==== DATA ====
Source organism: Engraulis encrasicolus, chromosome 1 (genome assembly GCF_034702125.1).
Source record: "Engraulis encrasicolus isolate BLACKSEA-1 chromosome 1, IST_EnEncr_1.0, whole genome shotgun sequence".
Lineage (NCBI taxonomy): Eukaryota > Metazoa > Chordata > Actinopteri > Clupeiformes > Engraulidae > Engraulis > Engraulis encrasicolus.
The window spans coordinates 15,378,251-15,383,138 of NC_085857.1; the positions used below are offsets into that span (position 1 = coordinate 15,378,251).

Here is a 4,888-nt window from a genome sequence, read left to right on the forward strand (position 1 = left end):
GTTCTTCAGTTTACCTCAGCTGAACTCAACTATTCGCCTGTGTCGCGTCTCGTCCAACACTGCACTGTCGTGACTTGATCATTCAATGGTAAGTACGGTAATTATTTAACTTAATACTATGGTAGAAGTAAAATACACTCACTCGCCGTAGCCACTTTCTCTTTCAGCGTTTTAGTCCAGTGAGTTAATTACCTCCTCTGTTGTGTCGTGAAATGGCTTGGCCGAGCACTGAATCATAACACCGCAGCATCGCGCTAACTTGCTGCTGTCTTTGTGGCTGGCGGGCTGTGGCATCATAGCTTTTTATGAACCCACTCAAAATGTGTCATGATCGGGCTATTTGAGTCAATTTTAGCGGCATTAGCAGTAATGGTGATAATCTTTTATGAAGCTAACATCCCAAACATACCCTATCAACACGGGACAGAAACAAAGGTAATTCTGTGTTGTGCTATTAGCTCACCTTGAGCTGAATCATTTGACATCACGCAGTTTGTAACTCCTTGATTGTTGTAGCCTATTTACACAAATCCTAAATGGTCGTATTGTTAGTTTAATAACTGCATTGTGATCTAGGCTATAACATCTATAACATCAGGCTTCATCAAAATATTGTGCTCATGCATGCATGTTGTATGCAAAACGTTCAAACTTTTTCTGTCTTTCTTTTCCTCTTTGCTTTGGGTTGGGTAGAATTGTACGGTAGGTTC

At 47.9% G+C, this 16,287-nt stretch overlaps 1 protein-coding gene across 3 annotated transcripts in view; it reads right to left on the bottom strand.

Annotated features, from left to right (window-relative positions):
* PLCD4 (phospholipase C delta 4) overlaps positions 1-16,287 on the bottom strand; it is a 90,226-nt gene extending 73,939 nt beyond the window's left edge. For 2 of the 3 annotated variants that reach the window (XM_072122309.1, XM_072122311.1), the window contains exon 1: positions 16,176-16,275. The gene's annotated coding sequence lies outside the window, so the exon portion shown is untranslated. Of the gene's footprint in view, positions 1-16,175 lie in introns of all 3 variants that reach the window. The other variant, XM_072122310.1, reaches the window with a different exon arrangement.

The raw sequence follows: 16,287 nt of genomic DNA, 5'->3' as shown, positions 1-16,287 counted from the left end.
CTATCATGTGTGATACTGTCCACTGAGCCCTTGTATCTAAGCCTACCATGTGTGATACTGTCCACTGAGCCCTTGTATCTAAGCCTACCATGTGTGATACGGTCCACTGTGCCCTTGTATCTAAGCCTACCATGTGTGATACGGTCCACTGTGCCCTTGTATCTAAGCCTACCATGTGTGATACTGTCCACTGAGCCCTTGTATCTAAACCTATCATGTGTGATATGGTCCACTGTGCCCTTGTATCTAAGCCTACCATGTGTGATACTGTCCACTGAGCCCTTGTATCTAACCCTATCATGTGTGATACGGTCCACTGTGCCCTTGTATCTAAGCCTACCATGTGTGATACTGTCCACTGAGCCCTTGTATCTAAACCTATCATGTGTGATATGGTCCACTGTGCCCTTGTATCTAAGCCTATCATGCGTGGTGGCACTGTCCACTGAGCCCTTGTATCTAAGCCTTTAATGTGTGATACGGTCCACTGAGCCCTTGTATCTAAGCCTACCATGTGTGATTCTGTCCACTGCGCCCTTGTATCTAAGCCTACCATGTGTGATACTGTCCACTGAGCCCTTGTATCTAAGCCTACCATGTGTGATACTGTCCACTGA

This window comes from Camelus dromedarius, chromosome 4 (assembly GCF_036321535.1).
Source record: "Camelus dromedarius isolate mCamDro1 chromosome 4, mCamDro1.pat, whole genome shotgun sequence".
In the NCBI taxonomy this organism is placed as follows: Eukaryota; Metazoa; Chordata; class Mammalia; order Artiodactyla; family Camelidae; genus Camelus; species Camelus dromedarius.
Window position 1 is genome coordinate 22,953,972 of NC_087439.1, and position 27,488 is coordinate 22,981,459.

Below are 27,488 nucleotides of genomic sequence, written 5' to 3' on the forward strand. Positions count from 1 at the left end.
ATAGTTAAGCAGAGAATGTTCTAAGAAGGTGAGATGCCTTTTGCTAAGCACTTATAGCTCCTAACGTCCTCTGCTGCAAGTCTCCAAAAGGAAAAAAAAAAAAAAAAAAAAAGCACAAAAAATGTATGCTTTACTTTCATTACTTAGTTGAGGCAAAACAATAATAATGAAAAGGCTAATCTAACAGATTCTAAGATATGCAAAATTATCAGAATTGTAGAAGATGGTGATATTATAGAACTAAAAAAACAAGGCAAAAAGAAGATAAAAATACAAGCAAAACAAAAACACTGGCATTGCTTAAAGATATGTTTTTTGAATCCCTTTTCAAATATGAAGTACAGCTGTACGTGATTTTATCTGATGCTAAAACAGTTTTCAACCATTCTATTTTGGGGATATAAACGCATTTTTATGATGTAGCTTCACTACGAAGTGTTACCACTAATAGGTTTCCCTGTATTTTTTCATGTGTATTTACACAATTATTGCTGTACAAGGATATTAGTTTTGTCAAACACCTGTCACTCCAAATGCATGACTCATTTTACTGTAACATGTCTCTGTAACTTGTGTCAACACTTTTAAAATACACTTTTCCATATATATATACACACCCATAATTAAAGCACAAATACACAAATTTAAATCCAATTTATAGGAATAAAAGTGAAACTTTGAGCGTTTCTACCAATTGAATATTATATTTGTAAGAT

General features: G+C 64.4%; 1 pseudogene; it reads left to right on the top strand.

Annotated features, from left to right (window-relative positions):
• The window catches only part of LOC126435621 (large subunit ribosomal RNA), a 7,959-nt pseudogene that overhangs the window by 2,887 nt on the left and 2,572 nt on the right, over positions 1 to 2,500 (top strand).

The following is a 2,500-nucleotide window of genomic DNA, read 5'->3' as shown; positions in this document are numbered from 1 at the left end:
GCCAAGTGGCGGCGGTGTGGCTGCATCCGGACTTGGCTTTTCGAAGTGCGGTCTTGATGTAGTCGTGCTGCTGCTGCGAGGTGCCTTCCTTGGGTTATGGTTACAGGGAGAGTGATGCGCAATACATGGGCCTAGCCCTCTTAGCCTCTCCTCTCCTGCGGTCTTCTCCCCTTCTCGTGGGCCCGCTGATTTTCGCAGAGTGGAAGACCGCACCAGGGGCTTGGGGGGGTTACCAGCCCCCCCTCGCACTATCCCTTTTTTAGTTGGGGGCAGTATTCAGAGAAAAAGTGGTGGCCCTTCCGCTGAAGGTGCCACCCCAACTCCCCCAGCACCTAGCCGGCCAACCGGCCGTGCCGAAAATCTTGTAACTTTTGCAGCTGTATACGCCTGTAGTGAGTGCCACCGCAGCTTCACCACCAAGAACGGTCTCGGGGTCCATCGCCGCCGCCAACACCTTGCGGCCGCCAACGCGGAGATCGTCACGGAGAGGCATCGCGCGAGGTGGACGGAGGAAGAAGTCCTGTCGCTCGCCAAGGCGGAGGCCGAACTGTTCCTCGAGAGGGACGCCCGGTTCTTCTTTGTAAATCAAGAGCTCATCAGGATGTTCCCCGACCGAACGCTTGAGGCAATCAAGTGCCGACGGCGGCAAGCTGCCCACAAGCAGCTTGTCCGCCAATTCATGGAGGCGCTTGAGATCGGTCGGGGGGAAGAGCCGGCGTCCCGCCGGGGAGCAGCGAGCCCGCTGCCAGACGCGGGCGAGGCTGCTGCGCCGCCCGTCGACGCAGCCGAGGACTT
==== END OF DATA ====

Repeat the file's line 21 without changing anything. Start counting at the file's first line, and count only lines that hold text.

The following is a 2,500-nucleotide window of genomic DNA, read 5'->3' as shown; positions in this document are numbered from 1 at the left end: